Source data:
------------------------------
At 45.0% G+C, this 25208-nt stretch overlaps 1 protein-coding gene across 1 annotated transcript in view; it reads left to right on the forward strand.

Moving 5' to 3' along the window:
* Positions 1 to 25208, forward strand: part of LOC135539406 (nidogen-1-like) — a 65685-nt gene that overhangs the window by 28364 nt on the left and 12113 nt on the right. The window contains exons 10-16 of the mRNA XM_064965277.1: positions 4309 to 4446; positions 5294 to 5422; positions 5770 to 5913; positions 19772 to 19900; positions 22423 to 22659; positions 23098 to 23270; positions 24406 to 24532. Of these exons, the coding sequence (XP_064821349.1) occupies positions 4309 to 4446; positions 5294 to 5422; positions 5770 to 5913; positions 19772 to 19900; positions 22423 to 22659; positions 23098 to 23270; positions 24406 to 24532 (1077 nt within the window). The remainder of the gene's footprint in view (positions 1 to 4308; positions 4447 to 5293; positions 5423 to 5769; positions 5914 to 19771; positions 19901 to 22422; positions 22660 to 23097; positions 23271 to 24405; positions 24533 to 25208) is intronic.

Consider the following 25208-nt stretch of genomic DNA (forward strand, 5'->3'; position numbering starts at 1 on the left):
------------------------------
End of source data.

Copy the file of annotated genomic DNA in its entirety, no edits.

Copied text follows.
At 45.0% G+C, this 25208-nt stretch overlaps 1 protein-coding gene across 1 annotated transcript in view; it reads left to right on the forward strand.

Moving 5' to 3' along the window:
* Positions 1 to 25208, forward strand: part of LOC135539406 (nidogen-1-like) — a 65685-nt gene that overhangs the window by 28364 nt on the left and 12113 nt on the right. The window contains exons 10-16 of the mRNA XM_064965277.1: positions 4309 to 4446; positions 5294 to 5422; positions 5770 to 5913; positions 19772 to 19900; positions 22423 to 22659; positions 23098 to 23270; positions 24406 to 24532. Of these exons, the coding sequence (XP_064821349.1) occupies positions 4309 to 4446; positions 5294 to 5422; positions 5770 to 5913; positions 19772 to 19900; positions 22423 to 22659; positions 23098 to 23270; positions 24406 to 24532 (1077 nt within the window). The remainder of the gene's footprint in view (positions 1 to 4308; positions 4447 to 5293; positions 5423 to 5769; positions 5914 to 19771; positions 19901 to 22422; positions 22660 to 23097; positions 23271 to 24405; positions 24533 to 25208) is intronic.

Consider the following 25208-nt stretch of genomic DNA (forward strand, 5'->3'; position numbering starts at 1 on the left):